Forgot Password
Pentax Camera Forums Home
 

Reply
Show Printable Version Search this Thread
04-21-2009, 02:58 PM   #31
Veteran Member
Marc Sabatella's Avatar

Join Date: Sep 2006
Location: Denver, CO
Photos: Gallery
Posts: 10,686
QuoteOriginally posted by graphicgr8s Quote
How big is a pixel?
How big do you want it to be?

04-21-2009, 03:53 PM   #32
Damn Brit
Guest




QuoteOriginally posted by Marc Sabatella Quote
How big do you want it to be?
Well there are physical limitations at the moment Marc, depending on the sensor used. But obviously technology will push those limitations over time. And the shape of them is important too. I think the largest a pixel can be is going to be a little smaller than the largest sensor available.
04-21-2009, 03:57 PM   #33
Veteran Member
jeffkrol's Avatar

Join Date: Sep 2006
Location: Wisconsin USA
Photos: Gallery
Posts: 8,434
1 inch = 18 pixels...

04-21-2009, 07:10 PM   #34
graphicgr8s
Guest




QuoteOriginally posted by Marc Sabatella Quote
How big do you want it to be?
1/300"

10char

04-21-2009, 07:51 PM   #35
Veteran Member




Join Date: Mar 2007
Location: Toronto (for now)
Posts: 1,746
The usual people spouting the usual misinformation. The DPI figure DOES count in this instance. If you provide a 300 DPI file that is set to say 4 x 6 inches then they can print it. If you provide a 50 DPI file at 4x6 inches then they are gonna struggle.

Some here will say that this is essentially just re-sizing and there was no need to change the DPI, just change the image size. This is correct to a point but then you're sending a very small image to a client and they will twig as to what you are doing. Send a large photo with low DPI and most clients will have NFI why it prints badly.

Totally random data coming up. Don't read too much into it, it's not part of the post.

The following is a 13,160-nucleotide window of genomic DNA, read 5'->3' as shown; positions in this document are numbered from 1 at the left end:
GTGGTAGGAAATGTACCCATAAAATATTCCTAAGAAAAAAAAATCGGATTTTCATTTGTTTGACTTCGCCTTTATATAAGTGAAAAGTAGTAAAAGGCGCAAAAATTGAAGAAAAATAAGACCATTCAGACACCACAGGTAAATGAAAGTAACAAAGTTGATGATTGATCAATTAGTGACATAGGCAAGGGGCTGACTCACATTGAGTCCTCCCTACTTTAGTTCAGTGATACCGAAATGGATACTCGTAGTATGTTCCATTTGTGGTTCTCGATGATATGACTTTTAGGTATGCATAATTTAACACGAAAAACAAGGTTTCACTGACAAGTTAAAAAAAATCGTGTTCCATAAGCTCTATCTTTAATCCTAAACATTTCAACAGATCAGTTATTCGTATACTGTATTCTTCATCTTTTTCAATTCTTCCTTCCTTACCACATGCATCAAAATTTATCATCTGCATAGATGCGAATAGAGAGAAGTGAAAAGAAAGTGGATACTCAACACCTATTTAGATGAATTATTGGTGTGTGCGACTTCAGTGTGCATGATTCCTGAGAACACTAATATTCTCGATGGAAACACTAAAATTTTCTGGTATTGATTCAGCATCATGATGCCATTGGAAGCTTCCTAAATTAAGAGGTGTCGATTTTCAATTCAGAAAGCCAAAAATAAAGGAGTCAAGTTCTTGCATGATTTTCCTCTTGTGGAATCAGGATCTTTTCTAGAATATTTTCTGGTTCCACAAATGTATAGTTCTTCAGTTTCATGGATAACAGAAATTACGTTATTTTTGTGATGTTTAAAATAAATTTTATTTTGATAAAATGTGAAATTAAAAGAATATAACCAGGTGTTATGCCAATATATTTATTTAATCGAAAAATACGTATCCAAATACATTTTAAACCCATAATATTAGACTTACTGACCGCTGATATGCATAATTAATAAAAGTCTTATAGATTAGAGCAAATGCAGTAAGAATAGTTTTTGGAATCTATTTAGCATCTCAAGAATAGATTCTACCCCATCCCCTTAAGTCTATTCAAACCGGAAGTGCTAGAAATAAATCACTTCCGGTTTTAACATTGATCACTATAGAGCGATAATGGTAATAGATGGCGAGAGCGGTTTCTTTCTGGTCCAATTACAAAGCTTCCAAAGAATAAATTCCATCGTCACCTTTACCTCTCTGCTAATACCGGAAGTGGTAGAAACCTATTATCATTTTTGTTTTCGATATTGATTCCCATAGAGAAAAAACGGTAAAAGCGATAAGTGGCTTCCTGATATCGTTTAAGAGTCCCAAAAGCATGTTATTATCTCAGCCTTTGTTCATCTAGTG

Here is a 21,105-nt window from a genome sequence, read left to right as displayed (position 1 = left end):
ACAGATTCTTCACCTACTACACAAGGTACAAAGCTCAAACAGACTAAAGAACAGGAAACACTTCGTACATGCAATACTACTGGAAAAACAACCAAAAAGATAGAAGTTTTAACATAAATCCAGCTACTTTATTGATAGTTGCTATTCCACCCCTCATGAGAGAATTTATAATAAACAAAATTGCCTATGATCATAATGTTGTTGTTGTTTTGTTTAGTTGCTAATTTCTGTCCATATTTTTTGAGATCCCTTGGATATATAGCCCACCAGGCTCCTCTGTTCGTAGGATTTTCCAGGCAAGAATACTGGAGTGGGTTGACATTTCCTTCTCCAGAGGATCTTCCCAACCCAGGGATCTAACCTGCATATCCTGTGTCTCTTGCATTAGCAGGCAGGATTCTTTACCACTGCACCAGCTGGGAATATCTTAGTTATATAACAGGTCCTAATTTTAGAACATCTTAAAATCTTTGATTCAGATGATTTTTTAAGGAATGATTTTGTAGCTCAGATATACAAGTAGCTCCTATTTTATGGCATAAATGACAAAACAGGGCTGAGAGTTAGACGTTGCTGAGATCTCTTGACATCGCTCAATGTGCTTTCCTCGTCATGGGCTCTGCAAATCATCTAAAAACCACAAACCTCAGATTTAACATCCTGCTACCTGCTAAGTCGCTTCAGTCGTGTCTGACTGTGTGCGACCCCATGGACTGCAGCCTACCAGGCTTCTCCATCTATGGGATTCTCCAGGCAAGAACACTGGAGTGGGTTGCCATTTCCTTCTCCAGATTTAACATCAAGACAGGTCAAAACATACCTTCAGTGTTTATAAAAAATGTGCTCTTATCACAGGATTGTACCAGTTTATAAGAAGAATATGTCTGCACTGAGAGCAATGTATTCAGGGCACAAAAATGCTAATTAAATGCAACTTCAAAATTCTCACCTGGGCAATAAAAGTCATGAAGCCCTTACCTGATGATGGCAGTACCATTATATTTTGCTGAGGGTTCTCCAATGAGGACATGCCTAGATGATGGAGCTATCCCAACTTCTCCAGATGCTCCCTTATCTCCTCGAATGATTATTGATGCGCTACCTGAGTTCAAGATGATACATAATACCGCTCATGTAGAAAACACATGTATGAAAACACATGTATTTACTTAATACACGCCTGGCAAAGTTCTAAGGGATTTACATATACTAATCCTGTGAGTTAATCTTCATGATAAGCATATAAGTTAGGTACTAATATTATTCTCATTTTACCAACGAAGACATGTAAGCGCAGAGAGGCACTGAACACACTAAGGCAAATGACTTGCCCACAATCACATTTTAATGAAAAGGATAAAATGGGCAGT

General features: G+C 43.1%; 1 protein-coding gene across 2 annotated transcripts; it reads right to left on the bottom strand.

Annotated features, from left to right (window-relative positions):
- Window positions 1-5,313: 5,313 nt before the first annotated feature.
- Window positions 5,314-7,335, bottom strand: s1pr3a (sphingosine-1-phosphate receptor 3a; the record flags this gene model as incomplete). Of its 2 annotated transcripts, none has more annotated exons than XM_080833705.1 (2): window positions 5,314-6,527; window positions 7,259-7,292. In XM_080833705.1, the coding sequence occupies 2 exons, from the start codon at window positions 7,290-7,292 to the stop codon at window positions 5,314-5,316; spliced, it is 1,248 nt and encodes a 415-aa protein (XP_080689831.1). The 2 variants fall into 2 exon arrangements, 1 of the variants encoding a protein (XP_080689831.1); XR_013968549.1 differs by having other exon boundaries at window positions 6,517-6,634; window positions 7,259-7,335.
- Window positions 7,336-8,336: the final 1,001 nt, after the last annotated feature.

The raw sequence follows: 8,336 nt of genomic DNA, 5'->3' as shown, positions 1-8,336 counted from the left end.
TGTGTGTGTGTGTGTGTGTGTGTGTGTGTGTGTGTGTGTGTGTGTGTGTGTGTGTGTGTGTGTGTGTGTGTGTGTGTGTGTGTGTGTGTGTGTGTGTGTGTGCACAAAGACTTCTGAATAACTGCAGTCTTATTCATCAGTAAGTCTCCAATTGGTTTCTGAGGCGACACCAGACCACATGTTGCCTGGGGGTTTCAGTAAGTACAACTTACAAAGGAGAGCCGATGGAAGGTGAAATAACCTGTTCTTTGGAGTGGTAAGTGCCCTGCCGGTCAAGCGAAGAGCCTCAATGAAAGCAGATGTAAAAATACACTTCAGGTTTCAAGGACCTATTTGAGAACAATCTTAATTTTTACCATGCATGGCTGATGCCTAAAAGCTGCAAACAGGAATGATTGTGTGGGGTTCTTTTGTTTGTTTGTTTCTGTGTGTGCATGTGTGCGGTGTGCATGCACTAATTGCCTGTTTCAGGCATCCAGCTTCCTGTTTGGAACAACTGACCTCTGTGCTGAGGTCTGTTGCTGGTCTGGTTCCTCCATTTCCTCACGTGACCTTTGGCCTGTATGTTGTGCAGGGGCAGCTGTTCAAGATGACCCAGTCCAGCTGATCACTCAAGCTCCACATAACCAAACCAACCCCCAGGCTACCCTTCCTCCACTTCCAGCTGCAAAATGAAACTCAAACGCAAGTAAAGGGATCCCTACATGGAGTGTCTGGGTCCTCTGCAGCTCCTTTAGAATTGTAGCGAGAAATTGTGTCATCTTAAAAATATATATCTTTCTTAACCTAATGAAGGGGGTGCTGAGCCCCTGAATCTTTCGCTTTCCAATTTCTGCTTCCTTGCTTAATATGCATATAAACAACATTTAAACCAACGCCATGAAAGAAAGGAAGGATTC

04-21-2009, 08:25 PM   #36
graphicgr8s
Guest




QuoteOriginally posted by Marc Sabatella Quote
Changing the *actual* dpi does this. Changing the meaningless number stored in the EXIF does nothing of the sort. In fact, it does nothing of *any* sprt - it does nothing at all. It's as relevant to the discussion as changing the file-modified date. That won't *really* make the picture go back (or forward) in time any more than chanigng the EXIF resolution figure will change the *actual* resolution of any printed image. The actual resolution is number of pixels divided by size in inches - very literally, pixels per inch. Nonumber stored in any EXIF will ever change this. The only way to change to resolution of an image to be printed at a given size is to actually change the number of pixels. You can't divide 3000 by 10 and ever get anything but 300. If you want something other than a 300dpi image in a 10" print, you're going to need something other that 3000 pixels.
If it makes you feel better call it ppi instead of dpi. It is still 1/3 of the equation. You can say it doesn't matter but it is still part of the equation. Semantics is all.
04-21-2009, 09:28 PM   #37
Veteran Member
Marc Sabatella's Avatar

Join Date: Sep 2006
Location: Denver, CO
Photos: Gallery
Posts: 10,686
QuoteOriginally posted by Alfisti Quote
The usual people spouting the usual misinformation. The DPI figure DOES count in this instance. If you provide a 300 DPI file that is set to say 4 x 6 inches then they can print it. If you provide a 50 DPI file at 4x6 inches then they are gonna struggle.
That's looking a it backwards. A image doesn't have dpi nor does it have a size in inches. All it has are pixels. The other two parameters - size and dpi - are determined when you go to print, and are not - cannot *possibly* be - attributes of the images. An images has a certain number number of pixels. It does not *have* a resolution in dpi. That's not misinformation, it's the nature of digital imaging.

So sure, you could say you have an image that is "a 300 dpi file that is set to 4x6 inches" - but that's an extremely roundabout and technically inaccurate way of saying it has 1200x1800 pixels.
04-21-2009, 09:32 PM   #38
Pentaxian
Wheatfield's Avatar

Join Date: Apr 2008
Location: The wheatfields of Canada
Posts: 12,510
QuoteOriginally posted by Alfisti Quote